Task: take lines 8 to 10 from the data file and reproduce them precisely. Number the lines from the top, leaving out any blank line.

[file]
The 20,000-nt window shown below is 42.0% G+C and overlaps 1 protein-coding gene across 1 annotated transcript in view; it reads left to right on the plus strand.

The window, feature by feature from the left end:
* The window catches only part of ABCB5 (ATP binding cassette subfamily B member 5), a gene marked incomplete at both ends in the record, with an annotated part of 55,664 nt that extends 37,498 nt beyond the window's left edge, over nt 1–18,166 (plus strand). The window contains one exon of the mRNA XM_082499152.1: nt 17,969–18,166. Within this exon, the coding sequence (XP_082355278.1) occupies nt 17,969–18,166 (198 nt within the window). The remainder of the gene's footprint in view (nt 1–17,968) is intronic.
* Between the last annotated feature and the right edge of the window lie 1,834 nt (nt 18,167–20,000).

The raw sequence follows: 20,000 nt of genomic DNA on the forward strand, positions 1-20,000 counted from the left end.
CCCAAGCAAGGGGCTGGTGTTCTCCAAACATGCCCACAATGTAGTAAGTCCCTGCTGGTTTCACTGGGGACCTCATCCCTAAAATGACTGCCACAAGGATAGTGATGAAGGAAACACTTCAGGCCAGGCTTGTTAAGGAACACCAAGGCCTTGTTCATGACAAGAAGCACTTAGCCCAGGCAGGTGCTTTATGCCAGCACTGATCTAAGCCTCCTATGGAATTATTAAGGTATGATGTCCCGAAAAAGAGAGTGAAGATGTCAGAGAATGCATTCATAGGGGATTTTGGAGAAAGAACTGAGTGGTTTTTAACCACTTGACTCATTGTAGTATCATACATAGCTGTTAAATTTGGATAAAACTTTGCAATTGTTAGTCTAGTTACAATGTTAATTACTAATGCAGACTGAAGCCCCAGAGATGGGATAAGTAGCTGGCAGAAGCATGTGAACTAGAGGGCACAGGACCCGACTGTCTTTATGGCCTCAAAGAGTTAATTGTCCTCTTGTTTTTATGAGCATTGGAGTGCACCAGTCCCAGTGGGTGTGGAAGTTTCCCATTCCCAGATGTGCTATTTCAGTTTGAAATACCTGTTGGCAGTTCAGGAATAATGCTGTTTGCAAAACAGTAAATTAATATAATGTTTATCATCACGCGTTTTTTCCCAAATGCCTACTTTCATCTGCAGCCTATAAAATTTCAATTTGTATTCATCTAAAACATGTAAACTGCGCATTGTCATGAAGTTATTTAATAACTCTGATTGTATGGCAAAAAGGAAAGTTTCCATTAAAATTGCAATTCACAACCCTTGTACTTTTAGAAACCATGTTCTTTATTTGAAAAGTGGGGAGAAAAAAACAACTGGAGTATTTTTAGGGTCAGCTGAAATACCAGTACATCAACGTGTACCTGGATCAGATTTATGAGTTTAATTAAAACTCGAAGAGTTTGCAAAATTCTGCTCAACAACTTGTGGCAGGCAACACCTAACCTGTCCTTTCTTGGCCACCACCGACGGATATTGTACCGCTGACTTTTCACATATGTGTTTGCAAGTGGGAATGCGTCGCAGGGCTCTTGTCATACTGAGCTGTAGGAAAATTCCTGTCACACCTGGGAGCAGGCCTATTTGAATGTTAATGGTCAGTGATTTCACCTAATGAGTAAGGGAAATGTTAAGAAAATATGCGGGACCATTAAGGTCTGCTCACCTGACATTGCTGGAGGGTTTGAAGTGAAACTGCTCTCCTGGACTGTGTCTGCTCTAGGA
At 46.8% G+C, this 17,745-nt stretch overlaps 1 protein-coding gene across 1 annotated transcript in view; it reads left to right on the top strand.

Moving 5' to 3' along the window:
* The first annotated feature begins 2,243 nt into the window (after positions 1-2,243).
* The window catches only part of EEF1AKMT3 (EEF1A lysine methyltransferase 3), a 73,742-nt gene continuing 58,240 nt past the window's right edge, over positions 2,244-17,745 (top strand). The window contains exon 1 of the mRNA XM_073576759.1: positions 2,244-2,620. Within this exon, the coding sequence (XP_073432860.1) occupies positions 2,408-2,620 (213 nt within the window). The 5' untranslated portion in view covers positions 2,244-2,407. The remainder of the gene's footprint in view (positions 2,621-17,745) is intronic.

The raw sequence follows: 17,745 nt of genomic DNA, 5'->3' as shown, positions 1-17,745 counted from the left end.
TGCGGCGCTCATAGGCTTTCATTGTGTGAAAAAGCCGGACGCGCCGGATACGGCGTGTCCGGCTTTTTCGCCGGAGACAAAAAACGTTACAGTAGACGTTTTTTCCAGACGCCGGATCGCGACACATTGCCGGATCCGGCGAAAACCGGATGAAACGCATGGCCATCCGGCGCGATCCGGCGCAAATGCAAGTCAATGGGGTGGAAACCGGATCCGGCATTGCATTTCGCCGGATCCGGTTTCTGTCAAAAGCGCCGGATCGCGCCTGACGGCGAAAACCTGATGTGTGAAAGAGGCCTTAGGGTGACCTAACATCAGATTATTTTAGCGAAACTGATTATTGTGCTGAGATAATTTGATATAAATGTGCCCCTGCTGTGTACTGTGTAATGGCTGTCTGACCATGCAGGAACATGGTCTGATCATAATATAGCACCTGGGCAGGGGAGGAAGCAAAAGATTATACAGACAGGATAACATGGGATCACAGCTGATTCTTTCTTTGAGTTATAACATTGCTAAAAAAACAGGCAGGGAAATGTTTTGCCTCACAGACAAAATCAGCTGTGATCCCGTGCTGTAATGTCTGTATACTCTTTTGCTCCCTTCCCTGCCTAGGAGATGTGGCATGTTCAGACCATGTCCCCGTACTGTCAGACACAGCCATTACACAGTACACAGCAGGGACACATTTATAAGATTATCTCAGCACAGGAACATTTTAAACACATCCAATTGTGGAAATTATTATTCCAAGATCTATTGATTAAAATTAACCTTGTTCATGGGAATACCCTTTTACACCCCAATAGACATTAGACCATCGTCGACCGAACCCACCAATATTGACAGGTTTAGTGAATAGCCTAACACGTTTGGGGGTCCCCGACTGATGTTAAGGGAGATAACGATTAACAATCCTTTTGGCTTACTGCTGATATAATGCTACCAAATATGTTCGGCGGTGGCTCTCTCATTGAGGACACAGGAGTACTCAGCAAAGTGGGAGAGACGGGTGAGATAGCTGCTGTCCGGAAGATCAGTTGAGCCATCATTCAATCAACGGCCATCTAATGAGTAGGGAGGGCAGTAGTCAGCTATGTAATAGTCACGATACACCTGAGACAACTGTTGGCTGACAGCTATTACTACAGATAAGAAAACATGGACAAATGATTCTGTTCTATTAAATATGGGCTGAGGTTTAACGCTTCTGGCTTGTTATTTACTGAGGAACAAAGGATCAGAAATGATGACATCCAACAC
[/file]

Moving 5' to 3' along the window:
* The first annotated feature begins 2,243 nt into the window (after positions 1-2,243).
* The window catches only part of EEF1AKMT3 (EEF1A lysine methyltransferase 3), a 73,742-nt gene continuing 58,240 nt past the window's right edge, over positions 2,244-17,745 (top strand). The window contains exon 1 of the mRNA XM_073576759.1: positions 2,244-2,620. Within this exon, the coding sequence (XP_073432860.1) occupies positions 2,408-2,620 (213 nt within the window). The 5' untranslated portion in view covers positions 2,244-2,407. The remainder of the gene's footprint in view (positions 2,621-17,745) is intronic.